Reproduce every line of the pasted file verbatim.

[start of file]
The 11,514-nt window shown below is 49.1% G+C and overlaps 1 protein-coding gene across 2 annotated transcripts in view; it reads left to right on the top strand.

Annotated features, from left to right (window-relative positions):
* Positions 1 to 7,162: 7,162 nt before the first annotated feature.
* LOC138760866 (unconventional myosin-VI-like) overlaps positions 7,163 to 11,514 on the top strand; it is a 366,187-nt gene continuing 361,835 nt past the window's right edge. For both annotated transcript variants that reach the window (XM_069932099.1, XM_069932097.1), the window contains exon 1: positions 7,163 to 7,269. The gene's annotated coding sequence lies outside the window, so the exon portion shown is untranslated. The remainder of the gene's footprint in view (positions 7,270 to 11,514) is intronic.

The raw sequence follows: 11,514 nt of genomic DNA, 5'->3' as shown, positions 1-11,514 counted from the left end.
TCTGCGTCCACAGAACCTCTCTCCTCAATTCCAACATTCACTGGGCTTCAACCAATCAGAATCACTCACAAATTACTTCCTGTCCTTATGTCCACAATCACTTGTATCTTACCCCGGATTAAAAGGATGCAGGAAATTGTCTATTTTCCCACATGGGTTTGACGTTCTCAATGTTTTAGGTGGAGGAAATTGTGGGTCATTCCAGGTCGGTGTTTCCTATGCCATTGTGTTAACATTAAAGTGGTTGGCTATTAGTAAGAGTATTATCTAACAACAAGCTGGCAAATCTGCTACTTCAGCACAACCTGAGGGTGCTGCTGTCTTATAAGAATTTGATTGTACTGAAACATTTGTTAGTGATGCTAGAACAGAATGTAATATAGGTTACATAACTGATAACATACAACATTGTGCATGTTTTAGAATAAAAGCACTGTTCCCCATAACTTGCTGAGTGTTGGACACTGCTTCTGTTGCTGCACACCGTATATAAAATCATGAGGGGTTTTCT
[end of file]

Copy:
The 11,514-nt window shown below is 49.1% G+C and overlaps 1 protein-coding gene across 2 annotated transcripts in view; it reads left to right on the top strand.

Annotated features, from left to right (window-relative positions):
* Positions 1 to 7,162: 7,162 nt before the first annotated feature.
* LOC138760866 (unconventional myosin-VI-like) overlaps positions 7,163 to 11,514 on the top strand; it is a 366,187-nt gene continuing 361,835 nt past the window's right edge. For both annotated transcript variants that reach the window (XM_069932099.1, XM_069932097.1), the window contains exon 1: positions 7,163 to 7,269. The gene's annotated coding sequence lies outside the window, so the exon portion shown is untranslated. The remainder of the gene's footprint in view (positions 7,270 to 11,514) is intronic.

The raw sequence follows: 11,514 nt of genomic DNA, 5'->3' as shown, positions 1-11,514 counted from the left end.
TCTGCGTCCACAGAACCTCTCTCCTCAATTCCAACATTCACTGGGCTTCAACCAATCAGAATCACTCACAAATTACTTCCTGTCCTTATGTCCACAATCACTTGTATCTTACCCCGGATTAAAAGGATGCAGGAAATTGTCTATTTTCCCACATGGGTTTGACGTTCTCAATGTTTTAGGTGGAGGAAATTGTGGGTCATTCCAGGTCGGTGTTTCCTATGCCATTGTGTTAACATTAAAGTGGTTGGCTATTAGTAAGAGTATTATCTAACAACAAGCTGGCAAATCTGCTACTTCAGCACAACCTGAGGGTGCTGCTGTCTTATAAGAATTTGATTGTACTGAAACATTTGTTAGTGATGCTAGAACAGAATGTAATATAGGTTACATAACTGATAACATACAACATTGTGCATGTTTTAGAATAAAAGCACTGTTCCCCATAACTTGCTGAGTGTTGGACACTGCTTCTGTTGCTGCACACCGTATATAAAATCATGAGGGGTTTTCT